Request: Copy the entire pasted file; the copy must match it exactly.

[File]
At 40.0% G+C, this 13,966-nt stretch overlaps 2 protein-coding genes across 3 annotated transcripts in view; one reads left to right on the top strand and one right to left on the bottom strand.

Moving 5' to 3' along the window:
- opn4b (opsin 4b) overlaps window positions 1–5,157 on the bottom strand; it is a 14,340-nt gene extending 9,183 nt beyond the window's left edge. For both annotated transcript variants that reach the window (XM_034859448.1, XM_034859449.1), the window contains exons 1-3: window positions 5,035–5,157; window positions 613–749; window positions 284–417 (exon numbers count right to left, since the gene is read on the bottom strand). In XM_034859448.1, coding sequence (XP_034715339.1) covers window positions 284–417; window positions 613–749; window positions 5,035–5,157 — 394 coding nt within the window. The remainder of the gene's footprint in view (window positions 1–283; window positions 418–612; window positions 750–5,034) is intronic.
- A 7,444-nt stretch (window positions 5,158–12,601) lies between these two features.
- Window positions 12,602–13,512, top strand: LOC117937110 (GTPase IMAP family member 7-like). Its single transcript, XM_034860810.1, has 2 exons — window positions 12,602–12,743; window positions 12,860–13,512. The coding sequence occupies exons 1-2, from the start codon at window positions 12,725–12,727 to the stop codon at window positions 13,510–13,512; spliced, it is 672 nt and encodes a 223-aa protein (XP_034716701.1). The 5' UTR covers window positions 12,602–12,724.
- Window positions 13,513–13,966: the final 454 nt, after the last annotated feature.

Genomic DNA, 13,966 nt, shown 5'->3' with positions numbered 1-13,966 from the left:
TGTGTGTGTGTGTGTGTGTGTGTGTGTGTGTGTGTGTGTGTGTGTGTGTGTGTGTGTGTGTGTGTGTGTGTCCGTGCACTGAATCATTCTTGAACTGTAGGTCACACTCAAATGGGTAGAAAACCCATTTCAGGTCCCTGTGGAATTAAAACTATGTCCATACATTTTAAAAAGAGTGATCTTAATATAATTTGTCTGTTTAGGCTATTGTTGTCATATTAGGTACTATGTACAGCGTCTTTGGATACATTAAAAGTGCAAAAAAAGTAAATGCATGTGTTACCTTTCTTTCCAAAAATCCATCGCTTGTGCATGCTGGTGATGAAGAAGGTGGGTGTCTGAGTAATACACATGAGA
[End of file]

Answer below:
At 40.0% G+C, this 13,966-nt stretch overlaps 2 protein-coding genes across 3 annotated transcripts in view; one reads left to right on the top strand and one right to left on the bottom strand.

Moving 5' to 3' along the window:
- opn4b (opsin 4b) overlaps window positions 1–5,157 on the bottom strand; it is a 14,340-nt gene extending 9,183 nt beyond the window's left edge. For both annotated transcript variants that reach the window (XM_034859448.1, XM_034859449.1), the window contains exons 1-3: window positions 5,035–5,157; window positions 613–749; window positions 284–417 (exon numbers count right to left, since the gene is read on the bottom strand). In XM_034859448.1, coding sequence (XP_034715339.1) covers window positions 284–417; window positions 613–749; window positions 5,035–5,157 — 394 coding nt within the window. The remainder of the gene's footprint in view (window positions 1–283; window positions 418–612; window positions 750–5,034) is intronic.
- A 7,444-nt stretch (window positions 5,158–12,601) lies between these two features.
- Window positions 12,602–13,512, top strand: LOC117937110 (GTPase IMAP family member 7-like). Its single transcript, XM_034860810.1, has 2 exons — window positions 12,602–12,743; window positions 12,860–13,512. The coding sequence occupies exons 1-2, from the start codon at window positions 12,725–12,727 to the stop codon at window positions 13,510–13,512; spliced, it is 672 nt and encodes a 223-aa protein (XP_034716701.1). The 5' UTR covers window positions 12,602–12,724.
- Window positions 13,513–13,966: the final 454 nt, after the last annotated feature.

Genomic DNA, 13,966 nt, shown 5'->3' with positions numbered 1-13,966 from the left:
TGTGTGTGTGTGTGTGTGTGTGTGTGTGTGTGTGTGTGTGTGTGTGTGTGTGTGTGTGTGTGTGTGTGTGTCCGTGCACTGAATCATTCTTGAACTGTAGGTCACACTCAAATGGGTAGAAAACCCATTTCAGGTCCCTGTGGAATTAAAACTATGTCCATACATTTTAAAAAGAGTGATCTTAATATAATTTGTCTGTTTAGGCTATTGTTGTCATATTAGGTACTATGTACAGCGTCTTTGGATACATTAAAAGTGCAAAAAAAGTAAATGCATGTGTTACCTTTCTTTCCAAAAATCCATCGCTTGTGCATGCTGGTGATGAAGAAGGTGGGTGTCTGAGTAATACACATGAGA